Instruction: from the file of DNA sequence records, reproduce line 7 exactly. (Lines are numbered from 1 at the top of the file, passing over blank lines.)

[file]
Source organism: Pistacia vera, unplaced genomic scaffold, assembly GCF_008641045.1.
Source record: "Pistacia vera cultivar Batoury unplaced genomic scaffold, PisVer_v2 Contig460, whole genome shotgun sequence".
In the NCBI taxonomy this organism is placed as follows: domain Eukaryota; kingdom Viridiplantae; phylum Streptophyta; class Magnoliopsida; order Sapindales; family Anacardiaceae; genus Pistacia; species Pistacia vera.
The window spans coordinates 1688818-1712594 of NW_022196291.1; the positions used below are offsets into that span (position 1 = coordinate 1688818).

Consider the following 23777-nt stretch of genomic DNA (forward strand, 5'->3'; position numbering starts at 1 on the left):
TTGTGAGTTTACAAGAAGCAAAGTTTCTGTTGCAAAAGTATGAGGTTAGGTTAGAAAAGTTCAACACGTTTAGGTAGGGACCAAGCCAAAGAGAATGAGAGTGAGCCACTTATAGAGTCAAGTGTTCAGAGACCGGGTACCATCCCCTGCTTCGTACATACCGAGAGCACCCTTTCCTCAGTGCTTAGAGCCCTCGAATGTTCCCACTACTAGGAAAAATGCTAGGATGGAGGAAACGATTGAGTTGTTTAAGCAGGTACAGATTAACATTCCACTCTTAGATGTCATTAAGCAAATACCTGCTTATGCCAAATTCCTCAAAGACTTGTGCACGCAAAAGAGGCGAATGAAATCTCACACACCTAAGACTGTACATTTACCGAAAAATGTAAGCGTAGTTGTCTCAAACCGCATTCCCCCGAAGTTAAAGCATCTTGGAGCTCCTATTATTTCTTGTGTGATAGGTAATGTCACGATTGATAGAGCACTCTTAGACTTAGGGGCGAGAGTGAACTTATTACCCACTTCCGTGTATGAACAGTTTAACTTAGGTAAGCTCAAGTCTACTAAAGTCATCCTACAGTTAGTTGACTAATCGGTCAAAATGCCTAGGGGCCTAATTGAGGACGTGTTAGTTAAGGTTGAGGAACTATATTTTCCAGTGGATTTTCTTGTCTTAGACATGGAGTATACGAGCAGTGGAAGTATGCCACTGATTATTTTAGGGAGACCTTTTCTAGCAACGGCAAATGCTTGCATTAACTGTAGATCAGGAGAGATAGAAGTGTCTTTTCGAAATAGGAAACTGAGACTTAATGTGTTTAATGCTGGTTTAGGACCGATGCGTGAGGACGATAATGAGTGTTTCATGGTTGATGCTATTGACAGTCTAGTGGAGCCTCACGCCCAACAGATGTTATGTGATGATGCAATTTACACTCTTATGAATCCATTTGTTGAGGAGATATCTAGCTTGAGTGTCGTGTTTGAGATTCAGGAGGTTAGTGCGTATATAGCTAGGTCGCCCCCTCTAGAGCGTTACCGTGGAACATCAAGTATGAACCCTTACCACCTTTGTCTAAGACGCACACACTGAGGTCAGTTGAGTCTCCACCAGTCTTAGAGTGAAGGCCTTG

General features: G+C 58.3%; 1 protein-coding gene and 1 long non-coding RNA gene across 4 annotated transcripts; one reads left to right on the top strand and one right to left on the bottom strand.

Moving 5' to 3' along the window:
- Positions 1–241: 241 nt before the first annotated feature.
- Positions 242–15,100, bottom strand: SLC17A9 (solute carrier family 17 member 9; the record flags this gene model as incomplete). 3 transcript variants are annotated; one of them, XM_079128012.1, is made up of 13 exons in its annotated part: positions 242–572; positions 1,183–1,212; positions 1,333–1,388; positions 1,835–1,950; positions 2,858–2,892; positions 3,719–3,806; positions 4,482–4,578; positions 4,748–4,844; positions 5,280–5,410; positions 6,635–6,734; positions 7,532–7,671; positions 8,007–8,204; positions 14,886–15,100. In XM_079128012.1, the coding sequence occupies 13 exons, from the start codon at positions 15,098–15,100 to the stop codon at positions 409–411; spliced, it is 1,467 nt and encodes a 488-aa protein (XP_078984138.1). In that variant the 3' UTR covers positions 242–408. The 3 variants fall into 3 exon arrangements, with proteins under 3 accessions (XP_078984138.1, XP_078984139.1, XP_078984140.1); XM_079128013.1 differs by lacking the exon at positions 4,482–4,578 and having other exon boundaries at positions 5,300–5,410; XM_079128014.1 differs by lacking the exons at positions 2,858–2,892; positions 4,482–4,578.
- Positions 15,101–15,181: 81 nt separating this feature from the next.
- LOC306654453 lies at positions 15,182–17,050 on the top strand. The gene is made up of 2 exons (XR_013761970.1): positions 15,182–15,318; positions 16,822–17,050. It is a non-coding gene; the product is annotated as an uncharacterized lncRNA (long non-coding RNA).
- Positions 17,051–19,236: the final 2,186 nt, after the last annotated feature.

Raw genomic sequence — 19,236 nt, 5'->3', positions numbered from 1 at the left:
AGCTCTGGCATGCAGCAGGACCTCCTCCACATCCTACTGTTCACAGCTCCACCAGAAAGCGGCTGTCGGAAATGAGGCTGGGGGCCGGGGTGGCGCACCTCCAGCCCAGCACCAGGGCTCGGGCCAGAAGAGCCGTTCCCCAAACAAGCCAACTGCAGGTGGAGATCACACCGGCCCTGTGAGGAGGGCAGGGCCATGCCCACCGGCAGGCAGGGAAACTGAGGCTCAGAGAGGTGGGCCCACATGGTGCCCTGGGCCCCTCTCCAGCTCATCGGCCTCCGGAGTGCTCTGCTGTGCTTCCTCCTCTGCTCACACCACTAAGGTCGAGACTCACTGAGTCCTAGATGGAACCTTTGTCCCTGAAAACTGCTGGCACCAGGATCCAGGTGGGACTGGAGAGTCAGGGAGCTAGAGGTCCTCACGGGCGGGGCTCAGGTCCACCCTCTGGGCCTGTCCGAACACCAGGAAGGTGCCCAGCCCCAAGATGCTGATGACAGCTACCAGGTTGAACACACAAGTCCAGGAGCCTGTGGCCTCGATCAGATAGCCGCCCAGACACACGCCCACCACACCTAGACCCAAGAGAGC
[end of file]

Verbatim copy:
General features: G+C 58.3%; 1 protein-coding gene and 1 long non-coding RNA gene across 4 annotated transcripts; one reads left to right on the top strand and one right to left on the bottom strand.